communication with a gasifier (not shown) and an outlet 70 for withdrawing product gas cleaned in the vessel 58. The inlet 68 and the outlet 70 are disposed in respective opposing ends 72, 74 of the intermediate portion 66. The vessel 58 is configured to constrain the raw product gas to flow in a general horizontal direction from the inlet 68 along the length of the intermediate portion 66 to the outlet 70.

The upper portion 60 of the vessel 58 defines a void provided with a plurality of baffles 76 configured to restrict gas flow in the upper portion 60. The upper portion 60 is also provided with a feeder 78 in the form of a grate feeder or ^leaking feeder' for feeding char into the vessel 58 as will be described later. In use, the void in the upper portion 60 is filled with char or char-supported catalyst or other types of catalysts or a mixture thereof.

The first and second lower portions 62, 64 are disposed proximal to respective opposing ends 72, 74 of the intermediate portion 66. The first and second lower portions 62, 64 are generally downwardly tapered to direct respective flows of gasified char, ash or a mixture thereof and spent char to discharge outlets 80, 82, as will be described later. Discharge outlets 80, 82 may be provided with any suitable discharging device such as a locked hopper. The first and second lower portions 62, 64 may also be provided with a plurality of baffles 84 configured to restrict gas flow therein.

The intermediate portion 66 is provided with a plurality of heat exchange plates or baffles 86 through which a heat exchange medium (e.g. air) flows. One or more inlets 88 for the heat exchange medium may be disposed proximal to the outlet 70 for the clean product gas. One or more outlets 90 for the heat exchange medium may be disposed proximal to the inlet 68 for the raw product gas. Consequently, this particular arrangement provides for counter-current flow of the heat exchange medium in respect to the flow of raw product gas. A co-current flow arrangement is also possible.

In this particular embodiment, the vessel 58 also houses a bed of char or char-supported catalyst interspersed between the heat exchange plates or baffles 86.

The heat exchange plates or baffles 86 (see Detail A) are configured to achieve high heat exchange surface areas. In Figure 2, the heat exchange medium entering the vessel 58 via inlets 88 are divided into a plurality of substreams (4

substreams shown in the example in Figure 2) . Each substream of heat exchange medium passes through a series of spaced apart inter-connected parallel hollow plates. A baffle is provided within each hollow plate. The baffles and the walls of the hollow plates define a tortuous (U-shaped) passage to increase the heat transfer surface area and heat transfer coefficient to result in an enhanced heat transfer rate. Char or solid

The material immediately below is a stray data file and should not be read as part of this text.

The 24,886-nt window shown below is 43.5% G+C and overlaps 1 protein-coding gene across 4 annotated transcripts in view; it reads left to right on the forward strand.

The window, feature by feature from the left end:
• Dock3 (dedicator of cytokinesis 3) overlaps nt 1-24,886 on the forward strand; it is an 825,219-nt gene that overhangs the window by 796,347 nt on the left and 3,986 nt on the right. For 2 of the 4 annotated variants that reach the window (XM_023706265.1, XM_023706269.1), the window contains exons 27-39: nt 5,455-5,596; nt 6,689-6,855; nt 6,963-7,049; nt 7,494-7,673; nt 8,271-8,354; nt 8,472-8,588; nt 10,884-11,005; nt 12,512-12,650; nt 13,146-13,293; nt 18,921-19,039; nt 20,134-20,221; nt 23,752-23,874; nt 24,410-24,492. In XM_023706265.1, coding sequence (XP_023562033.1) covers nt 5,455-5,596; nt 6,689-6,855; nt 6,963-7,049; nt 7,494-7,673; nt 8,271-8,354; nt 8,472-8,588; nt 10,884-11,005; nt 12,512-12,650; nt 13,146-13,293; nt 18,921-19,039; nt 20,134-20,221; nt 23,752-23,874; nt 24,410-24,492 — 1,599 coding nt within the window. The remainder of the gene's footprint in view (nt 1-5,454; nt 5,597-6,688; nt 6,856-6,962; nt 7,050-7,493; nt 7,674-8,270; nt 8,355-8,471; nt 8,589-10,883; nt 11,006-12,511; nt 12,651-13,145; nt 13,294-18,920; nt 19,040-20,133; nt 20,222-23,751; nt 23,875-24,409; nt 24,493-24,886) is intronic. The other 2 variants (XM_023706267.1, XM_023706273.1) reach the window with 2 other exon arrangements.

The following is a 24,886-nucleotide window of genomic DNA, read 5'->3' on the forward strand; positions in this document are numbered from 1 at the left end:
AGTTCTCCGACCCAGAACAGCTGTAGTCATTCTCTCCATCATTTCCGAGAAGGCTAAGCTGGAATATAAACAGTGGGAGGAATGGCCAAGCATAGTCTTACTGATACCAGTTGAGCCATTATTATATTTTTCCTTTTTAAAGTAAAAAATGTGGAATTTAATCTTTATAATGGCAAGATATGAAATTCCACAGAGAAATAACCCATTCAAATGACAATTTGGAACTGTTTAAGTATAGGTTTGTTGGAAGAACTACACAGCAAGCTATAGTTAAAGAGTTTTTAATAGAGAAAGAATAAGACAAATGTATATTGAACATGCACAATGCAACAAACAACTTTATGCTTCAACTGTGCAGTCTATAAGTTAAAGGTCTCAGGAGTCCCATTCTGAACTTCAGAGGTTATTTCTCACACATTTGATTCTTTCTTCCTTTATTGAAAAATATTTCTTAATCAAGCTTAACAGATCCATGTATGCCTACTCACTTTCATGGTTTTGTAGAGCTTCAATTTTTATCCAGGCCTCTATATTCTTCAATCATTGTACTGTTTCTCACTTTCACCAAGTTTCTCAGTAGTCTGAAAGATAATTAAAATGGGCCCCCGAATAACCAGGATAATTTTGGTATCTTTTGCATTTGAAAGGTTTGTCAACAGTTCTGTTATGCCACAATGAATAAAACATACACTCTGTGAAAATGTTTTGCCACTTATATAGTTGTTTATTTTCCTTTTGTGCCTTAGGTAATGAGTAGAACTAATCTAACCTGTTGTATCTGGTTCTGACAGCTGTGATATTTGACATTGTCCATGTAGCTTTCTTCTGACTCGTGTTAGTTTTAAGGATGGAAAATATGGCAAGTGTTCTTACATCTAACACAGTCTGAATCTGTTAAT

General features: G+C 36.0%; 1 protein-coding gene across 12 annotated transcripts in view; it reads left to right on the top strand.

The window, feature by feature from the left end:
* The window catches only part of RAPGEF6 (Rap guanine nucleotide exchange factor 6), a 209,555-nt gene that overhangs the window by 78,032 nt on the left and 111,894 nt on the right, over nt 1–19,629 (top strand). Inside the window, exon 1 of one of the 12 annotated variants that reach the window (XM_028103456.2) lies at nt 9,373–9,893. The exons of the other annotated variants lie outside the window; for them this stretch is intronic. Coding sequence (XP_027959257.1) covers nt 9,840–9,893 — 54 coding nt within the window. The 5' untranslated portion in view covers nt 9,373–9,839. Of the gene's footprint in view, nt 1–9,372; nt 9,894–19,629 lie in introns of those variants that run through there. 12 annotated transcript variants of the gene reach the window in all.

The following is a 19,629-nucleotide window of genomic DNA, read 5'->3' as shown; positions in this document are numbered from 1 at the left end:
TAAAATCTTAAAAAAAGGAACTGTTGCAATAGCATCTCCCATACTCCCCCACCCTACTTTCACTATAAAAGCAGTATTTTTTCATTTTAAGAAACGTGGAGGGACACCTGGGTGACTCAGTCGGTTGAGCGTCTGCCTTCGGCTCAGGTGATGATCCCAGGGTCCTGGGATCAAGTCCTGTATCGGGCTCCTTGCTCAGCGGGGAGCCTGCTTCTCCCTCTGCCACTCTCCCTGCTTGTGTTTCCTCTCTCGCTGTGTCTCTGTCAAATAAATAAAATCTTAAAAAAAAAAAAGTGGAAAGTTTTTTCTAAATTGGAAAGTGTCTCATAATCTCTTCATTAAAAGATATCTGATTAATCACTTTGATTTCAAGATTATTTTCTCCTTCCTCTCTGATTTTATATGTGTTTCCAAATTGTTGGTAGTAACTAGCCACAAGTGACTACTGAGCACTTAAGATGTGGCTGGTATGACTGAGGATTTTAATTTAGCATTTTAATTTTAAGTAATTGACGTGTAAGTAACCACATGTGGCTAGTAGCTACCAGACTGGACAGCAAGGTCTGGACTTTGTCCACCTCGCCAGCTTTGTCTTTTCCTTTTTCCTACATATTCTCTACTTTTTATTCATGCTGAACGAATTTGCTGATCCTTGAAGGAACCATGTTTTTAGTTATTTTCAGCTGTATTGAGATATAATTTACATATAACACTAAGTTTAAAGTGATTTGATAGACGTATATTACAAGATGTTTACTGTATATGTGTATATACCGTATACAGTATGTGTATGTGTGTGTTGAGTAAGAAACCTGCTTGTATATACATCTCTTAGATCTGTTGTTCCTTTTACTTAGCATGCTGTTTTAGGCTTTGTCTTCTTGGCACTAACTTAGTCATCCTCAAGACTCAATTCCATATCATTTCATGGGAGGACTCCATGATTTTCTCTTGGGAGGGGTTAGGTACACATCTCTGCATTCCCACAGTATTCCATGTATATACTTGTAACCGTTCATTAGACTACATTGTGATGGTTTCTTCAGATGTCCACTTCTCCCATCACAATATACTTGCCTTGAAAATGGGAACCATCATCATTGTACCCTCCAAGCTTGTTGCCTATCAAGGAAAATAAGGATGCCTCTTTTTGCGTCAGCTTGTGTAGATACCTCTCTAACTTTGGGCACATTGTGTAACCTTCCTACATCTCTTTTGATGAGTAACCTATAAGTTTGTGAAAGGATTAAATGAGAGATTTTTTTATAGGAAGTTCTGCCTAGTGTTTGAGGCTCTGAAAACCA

adsorbent particles fill the gaps among the hollow plates. The product gas flows through a passage of many turns as it flows through the bed of char or solid adsorbent medium. The hollow plates near the vessel wall are half in width of those inside. The vessel wall forms a part of the hollow plates.

In use, char, adsorbent or mixtures thereof, is fed into the vessel 58 via the feeder 78 into the upper portion 60 of the vessel 58 and descends under gravity into the intermediate portion 66.

The reaction zone of the vessel 58 is defined in an area at and proximal to the inlet 68 for receiving the hot raw product gas into the intermediate portion 66, where there is significant gasification/consumption of char and tarry residues and other organic contaminants are removed from the raw product gas by catalytic reforming reactions with the reforming agents (such as H 2 0 and C0 2 ) in the product gas. Some inorganic contaminants such as NH 3 /H 2 S/HCN/HC1 and SO x /NO x are also destructed or fixed into the char or catalyst. Particulates in the raw product gas are also at least partly caught by the flow of char or char- supported catalyst. Ash, partially gasified char or a mixture of both slowly descends into the first lower portion 62 and is discharged through discharge outlet 80. The consumption of char in the intermediate portion 66 is compensated for (i.e. replenished) by a flow of char from the upper portion 60 of the vessel 58.

As the raw product gas passes through the heat exchange plates or baffles 86 of the intermediate portion 66 said gas

progressively cools and gasification ceases. The cooling zone of the vessel 58 is thus defined as the portion of the intermediate portion 66 where the char generally adsorbs the condensed organic and inorganic contaminants from the raw product gas and filters out the fine particulates in the raw product gas. It will be appreciated that char is not substantially consumed in the cooling zone of the vessel 58 and therefore comprises a slow moving bed of char or char-supported catalyst. The spent char may be discharged slowly and continuously or intermittently from the discharge outlet 82 of the second lower portion 64 of the vessel 58. The spent char may be regenerated to re-volatilise the tarry residues and returned to the vessel 58.

Alternatively, the spent char may be gasified to recover its energy values.

The regenerated spent char also contains abundant AAEM species and other inorganic nutrients, and can be readily returned to the soil as a soil improver. The recycling of the char in this manner has two important advantages: (1) the return of inorganic nutrients in the char to the field, and (2) carbon

sequestration, hence reducing carbon emissions from such processes as fuel conversion and power generation. These factors are important for the sustainable development of rural and regional communities in the long term.